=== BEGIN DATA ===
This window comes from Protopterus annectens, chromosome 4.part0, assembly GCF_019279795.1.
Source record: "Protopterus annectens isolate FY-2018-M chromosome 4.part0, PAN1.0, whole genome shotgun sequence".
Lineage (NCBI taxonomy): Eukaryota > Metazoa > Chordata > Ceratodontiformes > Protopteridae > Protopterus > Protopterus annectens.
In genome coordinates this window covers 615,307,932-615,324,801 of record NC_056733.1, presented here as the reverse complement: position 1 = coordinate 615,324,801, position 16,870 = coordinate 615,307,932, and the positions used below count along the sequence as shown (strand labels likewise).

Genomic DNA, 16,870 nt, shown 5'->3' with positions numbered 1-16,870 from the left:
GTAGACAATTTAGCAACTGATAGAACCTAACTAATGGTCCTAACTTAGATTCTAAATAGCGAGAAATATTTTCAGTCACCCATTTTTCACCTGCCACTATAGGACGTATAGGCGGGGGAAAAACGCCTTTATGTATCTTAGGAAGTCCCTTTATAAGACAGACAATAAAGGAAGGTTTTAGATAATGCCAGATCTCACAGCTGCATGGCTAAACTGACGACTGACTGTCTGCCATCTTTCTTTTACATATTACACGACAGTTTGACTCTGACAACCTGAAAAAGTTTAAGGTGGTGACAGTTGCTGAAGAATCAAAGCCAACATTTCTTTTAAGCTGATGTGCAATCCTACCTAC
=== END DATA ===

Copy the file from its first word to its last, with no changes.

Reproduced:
This window comes from Protopterus annectens, chromosome 4.part0, assembly GCF_019279795.1.
Source record: "Protopterus annectens isolate FY-2018-M chromosome 4.part0, PAN1.0, whole genome shotgun sequence".
Lineage (NCBI taxonomy): Eukaryota > Metazoa > Chordata > Ceratodontiformes > Protopteridae > Protopterus > Protopterus annectens.
In genome coordinates this window covers 615,307,932-615,324,801 of record NC_056733.1, presented here as the reverse complement: position 1 = coordinate 615,324,801, position 16,870 = coordinate 615,307,932, and the positions used below count along the sequence as shown (strand labels likewise).

Genomic DNA, 16,870 nt, shown 5'->3' with positions numbered 1-16,870 from the left:
GTAGACAATTTAGCAACTGATAGAACCTAACTAATGGTCCTAACTTAGATTCTAAATAGCGAGAAATATTTTCAGTCACCCATTTTTCACCTGCCACTATAGGACGTATAGGCGGGGGAAAAACGCCTTTATGTATCTTAGGAAGTCCCTTTATAAGACAGACAATAAAGGAAGGTTTTAGATAATGCCAGATCTCACAGCTGCATGGCTAAACTGACGACTGACTGTCTGCCATCTTTCTTTTACATATTACACGACAGTTTGACTCTGACAACCTGAAAAAGTTTAAGGTGGTGACAGTTGCTGAAGAATCAAAGCCAACATTTCTTTTAAGCTGATGTGCAATCCTACCTAC